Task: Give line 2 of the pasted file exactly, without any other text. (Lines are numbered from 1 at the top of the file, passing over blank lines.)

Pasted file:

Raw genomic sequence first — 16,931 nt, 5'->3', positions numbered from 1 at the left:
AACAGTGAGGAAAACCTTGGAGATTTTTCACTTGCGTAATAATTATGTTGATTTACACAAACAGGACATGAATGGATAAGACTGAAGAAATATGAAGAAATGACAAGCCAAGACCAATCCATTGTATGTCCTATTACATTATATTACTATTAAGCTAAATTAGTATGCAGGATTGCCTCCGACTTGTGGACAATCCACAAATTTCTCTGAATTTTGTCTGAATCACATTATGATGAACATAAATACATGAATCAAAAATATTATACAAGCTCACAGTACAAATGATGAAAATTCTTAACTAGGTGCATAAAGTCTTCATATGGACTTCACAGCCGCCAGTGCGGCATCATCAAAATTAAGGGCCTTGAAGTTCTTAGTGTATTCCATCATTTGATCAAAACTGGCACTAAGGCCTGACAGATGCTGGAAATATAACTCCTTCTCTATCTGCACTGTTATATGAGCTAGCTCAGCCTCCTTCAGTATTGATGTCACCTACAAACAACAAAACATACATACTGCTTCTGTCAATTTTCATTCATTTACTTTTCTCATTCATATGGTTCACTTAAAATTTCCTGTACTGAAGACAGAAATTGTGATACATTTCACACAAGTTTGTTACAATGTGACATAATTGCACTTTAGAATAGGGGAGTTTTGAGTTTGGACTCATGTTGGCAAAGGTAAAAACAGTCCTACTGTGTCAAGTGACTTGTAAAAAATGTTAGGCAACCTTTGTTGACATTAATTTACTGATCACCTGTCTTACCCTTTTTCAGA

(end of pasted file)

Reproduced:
AACAGTGAGGAAAACCTTGGAGATTTTTCACTTGCGTAATAATTATGTTGATTTACACAAACAGGACATGAATGGATAAGACTGAAGAAATATGAAGAAATGACAAGCCAAGACCAATCCATTGTATGTCCTATTACATTATATTACTATTAAGCTAAATTAGTATGCAGGATTGCCTCCGACTTGTGGACAATCCACAAATTTCTCTGAATTTTGTCTGAATCACATTATGATGAACATAAATACATGAATCAAAAATATTATACAAGCTCACAGTACAAATGATGAAAATTCTTAACTAGGTGCATAAAGTCTTCATATGGACTTCACAGCCGCCAGTGCGGCATCATCAAAATTAAGGGCCTTGAAGTTCTTAGTGTATTCCATCATTTGATCAAAACTGGCACTAAGGCCTGACAGATGCTGGAAATATAACTCCTTCTCTATCTGCACTGTTATATGAGCTAGCTCAGCCTCCTTCAGTATTGATGTCACCTACAAACAACAAAACATACATACTGCTTCTGTCAATTTTCATTCATTTACTTTTCTCATTCATATGGTTCACTTAAAATTTCCTGTACTGAAGACAGAAATTGTGATACATTTCACACAAGTTTGTTACAATGTGACATAATTGCACTTTAGAATAGGGGAGTTTTGAGTTTGGACTCATGTTGGCAAAGGTAAAAACAGTCCTACTGTGTCAAGTGACTTGTAAAAAATGTTAGGCAACCTTTGTTGACATTAATTTACTGATCACCTGTCTTACCCTTTTTCAGA